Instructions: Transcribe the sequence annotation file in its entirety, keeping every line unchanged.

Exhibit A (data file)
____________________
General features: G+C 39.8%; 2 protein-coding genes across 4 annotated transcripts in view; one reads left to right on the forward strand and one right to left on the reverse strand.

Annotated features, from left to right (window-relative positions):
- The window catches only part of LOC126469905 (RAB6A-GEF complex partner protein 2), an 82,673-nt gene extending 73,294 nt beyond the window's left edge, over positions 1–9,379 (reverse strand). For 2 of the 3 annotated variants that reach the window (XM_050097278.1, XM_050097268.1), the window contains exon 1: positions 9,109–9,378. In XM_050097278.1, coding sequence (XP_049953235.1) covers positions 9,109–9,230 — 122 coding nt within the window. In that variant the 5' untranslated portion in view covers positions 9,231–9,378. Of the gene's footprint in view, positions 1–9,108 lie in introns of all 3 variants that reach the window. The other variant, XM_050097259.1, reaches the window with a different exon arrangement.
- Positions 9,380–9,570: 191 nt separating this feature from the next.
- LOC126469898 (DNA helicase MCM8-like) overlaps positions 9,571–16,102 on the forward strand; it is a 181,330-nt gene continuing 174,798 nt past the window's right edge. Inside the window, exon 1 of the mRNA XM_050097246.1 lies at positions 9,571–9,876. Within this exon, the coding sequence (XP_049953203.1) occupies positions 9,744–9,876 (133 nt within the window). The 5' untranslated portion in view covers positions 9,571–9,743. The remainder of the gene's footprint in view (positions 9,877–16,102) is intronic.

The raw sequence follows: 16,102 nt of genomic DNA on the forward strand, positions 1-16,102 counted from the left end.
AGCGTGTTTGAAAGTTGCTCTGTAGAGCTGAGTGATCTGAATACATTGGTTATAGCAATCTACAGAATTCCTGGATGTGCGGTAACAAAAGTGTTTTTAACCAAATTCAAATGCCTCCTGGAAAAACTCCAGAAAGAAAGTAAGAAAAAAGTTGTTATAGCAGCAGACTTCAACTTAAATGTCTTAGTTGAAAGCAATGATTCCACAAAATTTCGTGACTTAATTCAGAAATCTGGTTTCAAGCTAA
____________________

General features: G+C 39.8%; 2 protein-coding genes across 4 annotated transcripts in view; one reads left to right on the forward strand and one right to left on the reverse strand.

Annotated features, from left to right (window-relative positions):
- The window catches only part of LOC126469905 (RAB6A-GEF complex partner protein 2), an 82,673-nt gene extending 73,294 nt beyond the window's left edge, over positions 1–9,379 (reverse strand). For 2 of the 3 annotated variants that reach the window (XM_050097278.1, XM_050097268.1), the window contains exon 1: positions 9,109–9,378. In XM_050097278.1, coding sequence (XP_049953235.1) covers positions 9,109–9,230 — 122 coding nt within the window. In that variant the 5' untranslated portion in view covers positions 9,231–9,378. Of the gene's footprint in view, positions 1–9,108 lie in introns of all 3 variants that reach the window. The other variant, XM_050097259.1, reaches the window with a different exon arrangement.
- Positions 9,380–9,570: 191 nt separating this feature from the next.
- LOC126469898 (DNA helicase MCM8-like) overlaps positions 9,571–16,102 on the forward strand; it is a 181,330-nt gene continuing 174,798 nt past the window's right edge. Inside the window, exon 1 of the mRNA XM_050097246.1 lies at positions 9,571–9,876. Within this exon, the coding sequence (XP_049953203.1) occupies positions 9,744–9,876 (133 nt within the window). The 5' untranslated portion in view covers positions 9,571–9,743. The remainder of the gene's footprint in view (positions 9,877–16,102) is intronic.

The raw sequence follows: 16,102 nt of genomic DNA on the forward strand, positions 1-16,102 counted from the left end.
AGCGTGTTTGAAAGTTGCTCTGTAGAGCTGAGTGATCTGAATACATTGGTTATAGCAATCTACAGAATTCCTGGATGTGCGGTAACAAAAGTGTTTTTAACCAAATTCAAATGCCTCCTGGAAAAACTCCAGAAAGAAAGTAAGAAAAAAGTTGTTATAGCAGCAGACTTCAACTTAAATGTCTTAGTTGAAAGCAATGATTCCACAAAATTTCGTGACTTAATTCAGAAATCTGGTTTCAAGCTAA